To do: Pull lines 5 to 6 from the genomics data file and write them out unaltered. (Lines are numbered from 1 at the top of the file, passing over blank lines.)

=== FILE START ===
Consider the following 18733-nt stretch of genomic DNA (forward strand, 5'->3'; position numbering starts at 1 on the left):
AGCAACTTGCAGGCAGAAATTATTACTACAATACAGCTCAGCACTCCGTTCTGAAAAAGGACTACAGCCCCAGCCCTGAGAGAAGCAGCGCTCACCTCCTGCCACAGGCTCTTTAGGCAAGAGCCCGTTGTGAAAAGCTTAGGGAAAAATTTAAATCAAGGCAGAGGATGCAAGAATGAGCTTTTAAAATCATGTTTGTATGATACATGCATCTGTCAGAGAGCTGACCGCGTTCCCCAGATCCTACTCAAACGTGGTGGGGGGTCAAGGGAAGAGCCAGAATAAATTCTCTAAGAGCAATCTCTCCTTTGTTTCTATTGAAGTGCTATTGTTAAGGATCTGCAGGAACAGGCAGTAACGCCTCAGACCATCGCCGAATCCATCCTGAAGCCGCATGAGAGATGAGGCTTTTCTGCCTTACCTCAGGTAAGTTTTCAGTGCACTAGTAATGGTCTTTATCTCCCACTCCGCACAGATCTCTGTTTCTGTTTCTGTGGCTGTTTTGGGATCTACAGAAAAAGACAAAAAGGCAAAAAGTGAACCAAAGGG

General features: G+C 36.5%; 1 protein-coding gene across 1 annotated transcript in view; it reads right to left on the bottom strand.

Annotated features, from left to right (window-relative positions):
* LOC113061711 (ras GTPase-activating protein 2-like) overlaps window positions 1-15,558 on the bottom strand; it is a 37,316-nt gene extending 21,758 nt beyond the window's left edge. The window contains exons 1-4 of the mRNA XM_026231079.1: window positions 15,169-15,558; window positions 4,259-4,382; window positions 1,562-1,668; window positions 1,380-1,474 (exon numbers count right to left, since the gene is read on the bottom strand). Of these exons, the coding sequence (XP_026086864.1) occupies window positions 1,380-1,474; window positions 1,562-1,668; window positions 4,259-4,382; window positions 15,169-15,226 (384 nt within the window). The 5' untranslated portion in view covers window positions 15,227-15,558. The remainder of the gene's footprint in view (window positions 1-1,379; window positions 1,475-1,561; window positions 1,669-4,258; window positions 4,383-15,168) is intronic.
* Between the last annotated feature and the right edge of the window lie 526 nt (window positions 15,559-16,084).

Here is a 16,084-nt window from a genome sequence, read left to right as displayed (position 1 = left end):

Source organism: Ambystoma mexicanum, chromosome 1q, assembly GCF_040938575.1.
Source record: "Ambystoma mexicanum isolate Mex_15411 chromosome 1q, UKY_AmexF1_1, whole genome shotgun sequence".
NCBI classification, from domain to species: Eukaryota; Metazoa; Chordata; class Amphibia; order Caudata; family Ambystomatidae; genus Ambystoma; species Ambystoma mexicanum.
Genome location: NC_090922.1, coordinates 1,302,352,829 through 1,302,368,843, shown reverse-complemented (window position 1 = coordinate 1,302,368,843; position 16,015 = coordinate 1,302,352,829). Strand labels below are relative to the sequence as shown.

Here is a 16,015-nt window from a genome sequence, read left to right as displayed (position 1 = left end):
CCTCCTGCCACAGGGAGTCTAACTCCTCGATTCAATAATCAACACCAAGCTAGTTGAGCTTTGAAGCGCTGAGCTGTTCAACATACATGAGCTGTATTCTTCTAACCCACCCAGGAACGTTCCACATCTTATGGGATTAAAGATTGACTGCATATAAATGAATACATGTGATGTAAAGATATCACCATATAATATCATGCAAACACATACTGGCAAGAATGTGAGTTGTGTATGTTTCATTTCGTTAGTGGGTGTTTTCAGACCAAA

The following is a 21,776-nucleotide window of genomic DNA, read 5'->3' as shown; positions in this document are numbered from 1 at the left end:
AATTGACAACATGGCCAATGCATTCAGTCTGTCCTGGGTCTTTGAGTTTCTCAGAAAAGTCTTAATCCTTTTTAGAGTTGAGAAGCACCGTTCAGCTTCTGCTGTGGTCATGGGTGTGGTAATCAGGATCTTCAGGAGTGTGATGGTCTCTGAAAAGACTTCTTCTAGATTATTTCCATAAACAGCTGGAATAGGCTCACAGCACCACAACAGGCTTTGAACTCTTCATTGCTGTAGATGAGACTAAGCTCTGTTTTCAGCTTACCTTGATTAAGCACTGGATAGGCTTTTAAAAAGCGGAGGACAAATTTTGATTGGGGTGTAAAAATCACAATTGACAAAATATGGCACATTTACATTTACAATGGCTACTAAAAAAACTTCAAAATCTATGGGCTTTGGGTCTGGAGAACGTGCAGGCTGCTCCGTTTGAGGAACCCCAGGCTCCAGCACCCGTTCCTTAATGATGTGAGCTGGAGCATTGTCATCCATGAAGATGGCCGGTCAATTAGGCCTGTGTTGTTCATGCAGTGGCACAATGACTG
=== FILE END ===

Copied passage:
* LOC113061711 (ras GTPase-activating protein 2-like) overlaps window positions 1-15,558 on the bottom strand; it is a 37,316-nt gene extending 21,758 nt beyond the window's left edge. The window contains exons 1-4 of the mRNA XM_026231079.1: window positions 15,169-15,558; window positions 4,259-4,382; window positions 1,562-1,668; window positions 1,380-1,474 (exon numbers count right to left, since the gene is read on the bottom strand). Of these exons, the coding sequence (XP_026086864.1) occupies window positions 1,380-1,474; window positions 1,562-1,668; window positions 4,259-4,382; window positions 15,169-15,226 (384 nt within the window). The 5' untranslated portion in view covers window positions 15,227-15,558. The remainder of the gene's footprint in view (window positions 1-1,379; window positions 1,475-1,561; window positions 1,669-4,258; window positions 4,383-15,168) is intronic.
* Between the last annotated feature and the right edge of the window lie 526 nt (window positions 15,559-16,084).